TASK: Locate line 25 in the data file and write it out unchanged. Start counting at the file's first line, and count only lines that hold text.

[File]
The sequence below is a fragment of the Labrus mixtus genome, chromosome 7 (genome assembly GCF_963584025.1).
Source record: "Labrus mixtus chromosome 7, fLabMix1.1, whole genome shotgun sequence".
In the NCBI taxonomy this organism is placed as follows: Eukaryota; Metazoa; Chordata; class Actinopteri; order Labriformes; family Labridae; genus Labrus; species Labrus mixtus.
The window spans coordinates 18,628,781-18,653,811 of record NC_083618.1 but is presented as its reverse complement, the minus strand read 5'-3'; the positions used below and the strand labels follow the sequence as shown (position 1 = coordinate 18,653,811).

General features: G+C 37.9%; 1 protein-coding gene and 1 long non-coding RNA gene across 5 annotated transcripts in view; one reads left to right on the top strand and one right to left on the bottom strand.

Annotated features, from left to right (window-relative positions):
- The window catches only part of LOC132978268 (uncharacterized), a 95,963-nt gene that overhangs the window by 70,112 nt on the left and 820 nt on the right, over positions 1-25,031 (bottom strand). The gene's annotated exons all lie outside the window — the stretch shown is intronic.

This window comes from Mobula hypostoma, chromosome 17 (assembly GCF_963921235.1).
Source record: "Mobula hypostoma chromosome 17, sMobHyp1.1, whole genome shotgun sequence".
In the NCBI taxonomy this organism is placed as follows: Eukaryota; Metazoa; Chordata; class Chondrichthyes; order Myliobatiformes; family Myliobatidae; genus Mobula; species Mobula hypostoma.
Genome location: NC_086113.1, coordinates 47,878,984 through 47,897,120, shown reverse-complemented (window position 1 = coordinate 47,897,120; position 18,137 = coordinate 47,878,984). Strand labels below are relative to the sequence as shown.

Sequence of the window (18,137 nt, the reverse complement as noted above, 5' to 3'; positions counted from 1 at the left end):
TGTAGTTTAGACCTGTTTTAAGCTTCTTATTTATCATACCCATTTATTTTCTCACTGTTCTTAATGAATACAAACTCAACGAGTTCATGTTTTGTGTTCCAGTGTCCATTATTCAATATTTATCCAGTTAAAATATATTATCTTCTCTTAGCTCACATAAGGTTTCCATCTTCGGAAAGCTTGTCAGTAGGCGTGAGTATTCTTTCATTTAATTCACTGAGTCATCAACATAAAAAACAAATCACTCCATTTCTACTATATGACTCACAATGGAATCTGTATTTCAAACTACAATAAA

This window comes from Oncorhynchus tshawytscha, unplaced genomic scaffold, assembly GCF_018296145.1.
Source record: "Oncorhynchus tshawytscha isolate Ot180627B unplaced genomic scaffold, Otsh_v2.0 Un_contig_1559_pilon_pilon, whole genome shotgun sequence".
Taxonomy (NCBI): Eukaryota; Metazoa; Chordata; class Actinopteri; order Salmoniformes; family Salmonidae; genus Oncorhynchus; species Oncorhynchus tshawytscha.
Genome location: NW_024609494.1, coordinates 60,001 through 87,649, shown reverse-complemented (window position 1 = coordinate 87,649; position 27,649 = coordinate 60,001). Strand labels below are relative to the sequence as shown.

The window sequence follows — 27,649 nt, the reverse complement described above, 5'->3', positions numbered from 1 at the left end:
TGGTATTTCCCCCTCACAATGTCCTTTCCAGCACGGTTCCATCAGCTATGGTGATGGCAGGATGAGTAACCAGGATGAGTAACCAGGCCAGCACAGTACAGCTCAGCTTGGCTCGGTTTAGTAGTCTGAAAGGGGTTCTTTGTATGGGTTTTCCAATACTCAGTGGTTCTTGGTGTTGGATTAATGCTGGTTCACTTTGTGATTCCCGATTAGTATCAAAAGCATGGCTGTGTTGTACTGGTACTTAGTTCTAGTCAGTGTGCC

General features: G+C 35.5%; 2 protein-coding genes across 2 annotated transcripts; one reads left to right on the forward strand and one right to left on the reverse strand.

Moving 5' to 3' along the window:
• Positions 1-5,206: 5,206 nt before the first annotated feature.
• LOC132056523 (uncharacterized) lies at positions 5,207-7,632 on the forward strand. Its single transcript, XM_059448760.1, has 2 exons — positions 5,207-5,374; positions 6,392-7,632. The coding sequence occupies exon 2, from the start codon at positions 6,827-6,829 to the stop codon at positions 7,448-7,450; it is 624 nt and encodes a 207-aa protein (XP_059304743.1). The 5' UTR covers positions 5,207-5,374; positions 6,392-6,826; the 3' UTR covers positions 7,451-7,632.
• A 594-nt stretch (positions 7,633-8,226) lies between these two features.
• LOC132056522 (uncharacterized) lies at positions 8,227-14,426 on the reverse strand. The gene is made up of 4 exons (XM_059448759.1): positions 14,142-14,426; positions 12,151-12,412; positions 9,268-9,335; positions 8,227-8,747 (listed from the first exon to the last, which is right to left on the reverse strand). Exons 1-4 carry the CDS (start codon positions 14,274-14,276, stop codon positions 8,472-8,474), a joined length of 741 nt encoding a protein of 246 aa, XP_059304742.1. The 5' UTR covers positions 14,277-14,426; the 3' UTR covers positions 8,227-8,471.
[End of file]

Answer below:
• LOC132056522 (uncharacterized) lies at positions 8,227-14,426 on the reverse strand. The gene is made up of 4 exons (XM_059448759.1): positions 14,142-14,426; positions 12,151-12,412; positions 9,268-9,335; positions 8,227-8,747 (listed from the first exon to the last, which is right to left on the reverse strand). Exons 1-4 carry the CDS (start codon positions 14,274-14,276, stop codon positions 8,472-8,474), a joined length of 741 nt encoding a protein of 246 aa, XP_059304742.1. The 5' UTR covers positions 14,277-14,426; the 3' UTR covers positions 8,227-8,471.